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Influenza A viruses bear an eight-segmented single-stranded negative-sense RNA genome that is replicated in the nucleus. Newly synthesized viral RNA (vRNA) segments are exported from the nucleus and transported to the plasma membrane for packaging into progeny virions. Influenza viruses exploit many host proteins during these events, and this is the portion of the viral life cycle when genetic reassortment among influenza viruses occurs. Reassortment among influenza A viruses allows viruses to expand their host range, virulence, and pandemic potential. This review covers recent studies on the export of vRNAs from the nucleus and their transport through the cytoplasm, progressive assembly, and packaging into progeny virus particles. Understanding these events and the constraints on genetic reassortment has implications for assessment of the pandemic potential of newly emerged influenza viruses, for vaccine production, for determination of viral fitness, and for identification of novel therapeutic targets.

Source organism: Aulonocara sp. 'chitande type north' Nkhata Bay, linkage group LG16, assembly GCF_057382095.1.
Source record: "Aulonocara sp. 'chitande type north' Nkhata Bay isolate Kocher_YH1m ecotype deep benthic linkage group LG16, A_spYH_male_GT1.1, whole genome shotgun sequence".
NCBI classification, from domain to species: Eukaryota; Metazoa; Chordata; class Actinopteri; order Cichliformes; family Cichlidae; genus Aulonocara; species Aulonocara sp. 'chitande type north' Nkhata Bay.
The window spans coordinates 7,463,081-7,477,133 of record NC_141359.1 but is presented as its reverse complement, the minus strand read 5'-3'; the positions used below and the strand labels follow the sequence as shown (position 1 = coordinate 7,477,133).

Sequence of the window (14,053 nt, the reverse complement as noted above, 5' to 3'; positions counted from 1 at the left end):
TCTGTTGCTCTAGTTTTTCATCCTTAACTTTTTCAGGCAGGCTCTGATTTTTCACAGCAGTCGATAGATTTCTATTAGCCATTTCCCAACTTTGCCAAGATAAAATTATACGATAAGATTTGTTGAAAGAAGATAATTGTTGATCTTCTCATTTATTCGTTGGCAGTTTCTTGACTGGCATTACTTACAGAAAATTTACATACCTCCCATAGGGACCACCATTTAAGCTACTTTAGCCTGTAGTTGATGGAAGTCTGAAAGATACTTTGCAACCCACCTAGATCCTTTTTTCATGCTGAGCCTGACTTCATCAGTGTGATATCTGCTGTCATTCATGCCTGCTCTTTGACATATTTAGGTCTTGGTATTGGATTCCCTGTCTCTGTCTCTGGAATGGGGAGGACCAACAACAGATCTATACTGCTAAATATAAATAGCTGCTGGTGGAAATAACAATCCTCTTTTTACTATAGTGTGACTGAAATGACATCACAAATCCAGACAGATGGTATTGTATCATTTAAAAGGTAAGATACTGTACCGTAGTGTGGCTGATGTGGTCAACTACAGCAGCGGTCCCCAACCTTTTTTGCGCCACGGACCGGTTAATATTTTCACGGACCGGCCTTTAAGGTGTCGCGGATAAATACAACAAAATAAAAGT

Original publication




Journal article


Annu Rev Virol

Publication Date





411 - 427


assembly, cytoplasmic transport, influenza, nuclear export, packaging, viral RNA, Active Transport, Cell Nucleus, Animals, Cell Line, Cell Nucleus, Dogs, Genome, Viral, Humans, Influenza A virus, Influenza, Human, Madin Darby Canine Kidney Cells, RNA Transport, RNA, Viral, Virion, Virus Assembly